Mylo Xyloto

(Capitol; 2011)

By David M. Goldstein | 31 October 2011

What helps me continue to be a Coldplay fan is my belief that Chris Martin’s band is truly one of a dying breed: an honest to goodness, mainstream stadium rock group that came of age entirely in the ‘00s. It’s as if my inner fourteen year-old is grinning, racing home on a Monday afternoon to watch the episode of 120 Minutes he taped the night before, to check in on Pearl Jam and U2 and Rush and Live (Throwin’ Copper [1994], yo) and once again stay sold on the transformative power of these favorite bands filling and then rocking arenas. Granted, Foo Fighters and Red Hot Chili Peppers (and I suppose Radiohead) today play similarly sized venues, but all of their best material was relegated to the Clinton-administration.

Chris Martin may be a rarer front man than he’s given credit for: he’s adept at writing Brit rock anthems in his sleep, but he’s also self-aware of his flagrant Bono-ness enough to have Brian Eno on board for 2008’s Viva La Vida, a well-timed career reboot which regained Coldplay much of the goodwill they squandered on 2005 career nadir X/Y. Eno added some much-needed atmosphere and got Coldplay into the habit of (successfully) ripping off bands with far more credibility than themselves (e.g., My Bloody Valentine, Graceland [1986]-era Paul Simon, and of course the aforementioned U2); the result was arguably the strongest album of their career.

So now here’s this thing called Mylo Xyloto, and peep this: it’s a concept album! Something about lovers trapped in a Dystopia and forced to vent their frustrations via modern art—but learning more would require thorough analysis of Chris Martin’s lyrics, which no one should ever attempt. There’s 35-second interludes given individual track status; song titles crop up as lyrics in other songs; and all of the tracks segue together. It’s adorable.

And why mess with a good thing? So, Brian Eno is back on board, but so is Arcade Fire guru Markus Dravs, as well as Rik Simpson and Daniel Green. All are credited with production, meaning that Mylo Xyloto (MX from here on out) was touched by as many producers as Coldplay has band members. It shows: many of these songs feel Euro-synthed to within an inch of their lives, often with electronic drums that simply sound strange coming from Will Champion’s usually pedestrian kit. First single “Paradise,” an otherwise by-the-book piece of Martin melodrama, nearly buckles under the weight of fake strings and what could be a leftover Timbo beat from ’07 which even those mooks in One Republic wouldn’t touch. Still, it’s catchy, and Johnny Buckland rends rivers of existential angst out of his one-note guitar solos in the song’s closing minute. It’s also indicative of an album where too often the tail wags the production dog. As much has been made of Rhianna getting a verse on “Princess of China,” it’s easily the most skippable track here, less a “song” than a cavalcade of stuttering synth noises amongst which she’s helplessly lost. It may be impossible to break down MX’s division of labor, Dravs did enable Win Butler and Co. to get a little freaky with the church organ on Neon Bible (2007), so maybe he’s the guy hell bent on drowning out Johnny Buckland’s Edge-isms with electronic keys?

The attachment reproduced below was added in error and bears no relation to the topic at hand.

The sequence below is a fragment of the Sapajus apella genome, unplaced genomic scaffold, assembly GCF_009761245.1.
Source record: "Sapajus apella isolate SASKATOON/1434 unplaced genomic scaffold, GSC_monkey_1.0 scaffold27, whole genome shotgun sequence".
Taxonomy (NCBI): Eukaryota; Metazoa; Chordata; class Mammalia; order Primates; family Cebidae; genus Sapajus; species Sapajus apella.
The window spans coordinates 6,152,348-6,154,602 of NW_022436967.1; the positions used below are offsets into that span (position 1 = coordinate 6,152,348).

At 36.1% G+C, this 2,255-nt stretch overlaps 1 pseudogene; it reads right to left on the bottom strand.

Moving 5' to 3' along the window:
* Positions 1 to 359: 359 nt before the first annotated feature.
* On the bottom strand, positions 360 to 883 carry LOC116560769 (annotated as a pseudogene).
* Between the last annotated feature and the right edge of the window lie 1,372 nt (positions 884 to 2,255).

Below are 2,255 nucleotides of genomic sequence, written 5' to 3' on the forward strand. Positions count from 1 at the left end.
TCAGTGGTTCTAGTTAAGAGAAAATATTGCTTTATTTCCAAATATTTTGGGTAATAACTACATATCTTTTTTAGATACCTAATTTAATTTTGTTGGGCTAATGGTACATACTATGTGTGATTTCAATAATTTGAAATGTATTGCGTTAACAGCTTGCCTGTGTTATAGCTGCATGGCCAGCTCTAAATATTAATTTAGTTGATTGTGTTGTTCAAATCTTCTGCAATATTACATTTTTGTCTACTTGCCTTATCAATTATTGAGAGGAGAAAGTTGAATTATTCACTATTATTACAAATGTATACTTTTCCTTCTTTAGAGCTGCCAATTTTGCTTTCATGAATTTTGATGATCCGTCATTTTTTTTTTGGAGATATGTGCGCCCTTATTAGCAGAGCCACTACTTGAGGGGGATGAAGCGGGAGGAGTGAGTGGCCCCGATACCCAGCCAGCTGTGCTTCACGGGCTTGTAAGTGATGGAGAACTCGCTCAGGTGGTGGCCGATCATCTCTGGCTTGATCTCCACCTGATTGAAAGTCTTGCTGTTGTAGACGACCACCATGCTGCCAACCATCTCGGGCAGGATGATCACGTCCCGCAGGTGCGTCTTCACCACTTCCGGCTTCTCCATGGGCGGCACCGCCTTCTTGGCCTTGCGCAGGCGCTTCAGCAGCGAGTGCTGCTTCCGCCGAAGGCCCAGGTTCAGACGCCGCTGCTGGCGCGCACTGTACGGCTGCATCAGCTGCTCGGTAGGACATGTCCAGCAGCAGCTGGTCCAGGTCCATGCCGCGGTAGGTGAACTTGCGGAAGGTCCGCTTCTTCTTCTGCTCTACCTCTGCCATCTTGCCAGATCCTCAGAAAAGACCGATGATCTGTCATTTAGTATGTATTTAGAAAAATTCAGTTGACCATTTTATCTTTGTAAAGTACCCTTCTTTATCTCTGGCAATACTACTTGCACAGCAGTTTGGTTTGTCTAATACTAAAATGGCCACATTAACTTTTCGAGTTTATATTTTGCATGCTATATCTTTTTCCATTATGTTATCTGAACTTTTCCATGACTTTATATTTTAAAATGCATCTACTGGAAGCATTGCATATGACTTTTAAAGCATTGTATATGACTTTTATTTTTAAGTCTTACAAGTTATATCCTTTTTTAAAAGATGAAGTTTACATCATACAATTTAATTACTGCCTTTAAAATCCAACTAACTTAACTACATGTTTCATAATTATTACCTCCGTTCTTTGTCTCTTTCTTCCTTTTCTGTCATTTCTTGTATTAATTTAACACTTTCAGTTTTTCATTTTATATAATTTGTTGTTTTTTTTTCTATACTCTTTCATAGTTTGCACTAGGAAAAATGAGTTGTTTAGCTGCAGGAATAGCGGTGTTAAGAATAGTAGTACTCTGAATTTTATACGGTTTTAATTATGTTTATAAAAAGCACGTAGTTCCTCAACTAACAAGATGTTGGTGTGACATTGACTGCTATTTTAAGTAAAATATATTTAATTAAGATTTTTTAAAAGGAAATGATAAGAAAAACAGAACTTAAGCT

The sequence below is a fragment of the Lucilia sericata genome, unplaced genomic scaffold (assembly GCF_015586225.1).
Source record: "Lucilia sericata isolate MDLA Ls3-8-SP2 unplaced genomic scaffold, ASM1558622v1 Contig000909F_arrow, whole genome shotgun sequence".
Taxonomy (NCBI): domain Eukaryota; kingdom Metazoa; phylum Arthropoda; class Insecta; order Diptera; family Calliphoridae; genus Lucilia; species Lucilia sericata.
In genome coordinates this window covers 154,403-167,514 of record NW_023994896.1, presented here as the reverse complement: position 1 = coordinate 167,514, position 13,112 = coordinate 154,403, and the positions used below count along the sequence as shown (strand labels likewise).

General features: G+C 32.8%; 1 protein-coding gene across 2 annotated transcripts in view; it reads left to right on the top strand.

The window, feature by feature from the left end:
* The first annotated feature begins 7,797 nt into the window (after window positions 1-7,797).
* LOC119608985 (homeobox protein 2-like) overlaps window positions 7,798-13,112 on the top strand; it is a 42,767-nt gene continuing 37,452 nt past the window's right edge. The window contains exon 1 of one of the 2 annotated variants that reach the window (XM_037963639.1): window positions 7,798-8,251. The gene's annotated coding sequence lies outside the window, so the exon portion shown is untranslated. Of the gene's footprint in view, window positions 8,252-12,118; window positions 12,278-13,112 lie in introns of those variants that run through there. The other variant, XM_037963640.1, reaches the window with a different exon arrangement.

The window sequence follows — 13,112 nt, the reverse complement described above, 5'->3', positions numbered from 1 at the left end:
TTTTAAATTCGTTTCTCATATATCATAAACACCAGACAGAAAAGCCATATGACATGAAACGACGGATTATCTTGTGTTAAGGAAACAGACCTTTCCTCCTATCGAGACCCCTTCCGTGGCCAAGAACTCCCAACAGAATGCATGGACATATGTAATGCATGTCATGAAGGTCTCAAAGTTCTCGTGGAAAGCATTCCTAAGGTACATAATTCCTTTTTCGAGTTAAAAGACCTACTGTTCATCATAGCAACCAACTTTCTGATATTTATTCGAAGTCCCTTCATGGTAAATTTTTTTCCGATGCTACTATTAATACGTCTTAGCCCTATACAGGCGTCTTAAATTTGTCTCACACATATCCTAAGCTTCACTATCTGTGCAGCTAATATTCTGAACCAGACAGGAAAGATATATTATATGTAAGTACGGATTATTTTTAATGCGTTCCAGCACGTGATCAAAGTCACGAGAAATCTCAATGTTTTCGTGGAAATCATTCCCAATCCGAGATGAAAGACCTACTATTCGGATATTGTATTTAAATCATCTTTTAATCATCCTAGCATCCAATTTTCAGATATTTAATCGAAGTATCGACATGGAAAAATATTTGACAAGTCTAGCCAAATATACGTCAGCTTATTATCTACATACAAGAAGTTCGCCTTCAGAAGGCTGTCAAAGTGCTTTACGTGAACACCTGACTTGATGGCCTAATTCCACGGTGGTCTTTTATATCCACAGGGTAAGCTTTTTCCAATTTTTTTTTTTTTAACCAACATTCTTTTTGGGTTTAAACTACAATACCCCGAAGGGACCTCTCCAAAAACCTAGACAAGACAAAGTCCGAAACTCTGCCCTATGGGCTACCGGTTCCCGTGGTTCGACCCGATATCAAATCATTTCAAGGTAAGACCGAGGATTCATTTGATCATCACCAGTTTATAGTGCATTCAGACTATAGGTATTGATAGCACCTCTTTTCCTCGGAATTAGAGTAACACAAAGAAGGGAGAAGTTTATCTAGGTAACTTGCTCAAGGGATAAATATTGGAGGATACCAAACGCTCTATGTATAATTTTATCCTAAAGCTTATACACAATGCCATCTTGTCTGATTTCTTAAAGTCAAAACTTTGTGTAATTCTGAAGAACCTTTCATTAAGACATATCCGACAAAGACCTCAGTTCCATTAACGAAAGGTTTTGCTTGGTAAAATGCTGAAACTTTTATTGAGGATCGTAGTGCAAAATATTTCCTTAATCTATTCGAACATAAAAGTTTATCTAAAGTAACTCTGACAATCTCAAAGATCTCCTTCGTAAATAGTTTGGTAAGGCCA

To Coldplay’s credit, amidst the over-production they still manage to reach their quota of flag-waving festival rock songs, some of which could be considered career highlights. Seriously. Provided you’re already preconditioned to enjoy this sort of thing, there’s little to dislike in MX‘s first half. “Hurts Like Heaven” hurtles out of the gate by melding Arcade Fire’s forward propulsion to goofy, New Wave positivity, and the heavy drama of “Paradise” is chased by “Charlie Brown,” the requisite Chris Martin sunburst that makes up for a lack of memorable vocals by providing Coldplay’s most hummable riff to date. (It will absolutely kill on stage.) “Us Against the World” is unexciting acoustic balladry in which Martin actually references “Saints” that do indeed “go marching in,” but it only serves to set up the hippie drum circle of “Every Teardrop is a Waterfall,” a completely ridiculous song, basically an Animal Collective single with a more charismatic singer and shittier lyrics.

The remainder of MX isn’t so much bad as simply less inspired, more of the production team having too much sway at Coldplay’s expense. “Major Minus”: token burst of enjoyable weirdness on every Coldplay record (think “A Whisper” or “42”). You might even be able to convince your friends that minimalist ballad “Up in Flames” is a James Blake jam—that is if you have friends. But the record ends poorly, with a pointless “Charlie Brown” re-write in “Don’t Let it Break Your Heart,” and Chris Martin really shouldn’t make a habit of biting Leonard Cohen like he does on “Up With the Birds.” What’s more, all the album’s conceptual “interludes” actually leave everything seeming disjointed, like three better EPs cobbled together with a few weak squirts of mortar.

But I like knowing that unabashedly populist bands like Coldplay still exist. I like that reassurance. Crafting festival-rock anthems without a shred of irony is harder than it looks, and I credit Coldplay for doing so while at least attempting something akin to “artistic innovation.” Not as good as Grohl, but better than Kiedis, with Mylo Xyloto, Coldplay have at least released the second best arena rock album of 2011. They’re miles away from Parachutes (2000) now, for sure. And that’s something we should all welcome.